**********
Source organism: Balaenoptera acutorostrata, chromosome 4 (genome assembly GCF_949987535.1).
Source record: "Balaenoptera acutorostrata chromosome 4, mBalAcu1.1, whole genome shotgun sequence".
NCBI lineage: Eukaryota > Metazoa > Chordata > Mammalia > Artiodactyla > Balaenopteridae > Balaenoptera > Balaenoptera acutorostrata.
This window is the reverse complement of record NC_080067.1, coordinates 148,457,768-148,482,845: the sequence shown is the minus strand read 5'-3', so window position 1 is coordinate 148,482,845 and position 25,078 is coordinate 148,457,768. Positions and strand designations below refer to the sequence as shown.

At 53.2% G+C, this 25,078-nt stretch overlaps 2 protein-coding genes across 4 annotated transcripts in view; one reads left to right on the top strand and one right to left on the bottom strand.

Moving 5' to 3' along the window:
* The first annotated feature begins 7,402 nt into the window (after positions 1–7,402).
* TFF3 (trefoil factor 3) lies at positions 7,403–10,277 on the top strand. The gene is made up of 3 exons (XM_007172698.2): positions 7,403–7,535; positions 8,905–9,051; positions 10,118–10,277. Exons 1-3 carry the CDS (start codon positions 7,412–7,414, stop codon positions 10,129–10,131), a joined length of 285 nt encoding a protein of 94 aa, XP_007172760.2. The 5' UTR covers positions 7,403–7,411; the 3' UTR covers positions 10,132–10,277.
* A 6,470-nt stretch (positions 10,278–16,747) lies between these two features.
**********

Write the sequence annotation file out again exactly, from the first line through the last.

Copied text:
Source organism: Balaenoptera acutorostrata, chromosome 4 (genome assembly GCF_949987535.1).
Source record: "Balaenoptera acutorostrata chromosome 4, mBalAcu1.1, whole genome shotgun sequence".
NCBI lineage: Eukaryota > Metazoa > Chordata > Mammalia > Artiodactyla > Balaenopteridae > Balaenoptera > Balaenoptera acutorostrata.
This window is the reverse complement of record NC_080067.1, coordinates 148,457,768-148,482,845: the sequence shown is the minus strand read 5'-3', so window position 1 is coordinate 148,482,845 and position 25,078 is coordinate 148,457,768. Positions and strand designations below refer to the sequence as shown.

At 53.2% G+C, this 25,078-nt stretch overlaps 2 protein-coding genes across 4 annotated transcripts in view; one reads left to right on the top strand and one right to left on the bottom strand.

Moving 5' to 3' along the window:
* The first annotated feature begins 7,402 nt into the window (after positions 1–7,402).
* TFF3 (trefoil factor 3) lies at positions 7,403–10,277 on the top strand. The gene is made up of 3 exons (XM_007172698.2): positions 7,403–7,535; positions 8,905–9,051; positions 10,118–10,277. Exons 1-3 carry the CDS (start codon positions 7,412–7,414, stop codon positions 10,129–10,131), a joined length of 285 nt encoding a protein of 94 aa, XP_007172760.2. The 5' UTR covers positions 7,403–7,411; the 3' UTR covers positions 10,132–10,277.
* A 6,470-nt stretch (positions 10,278–16,747) lies between these two features.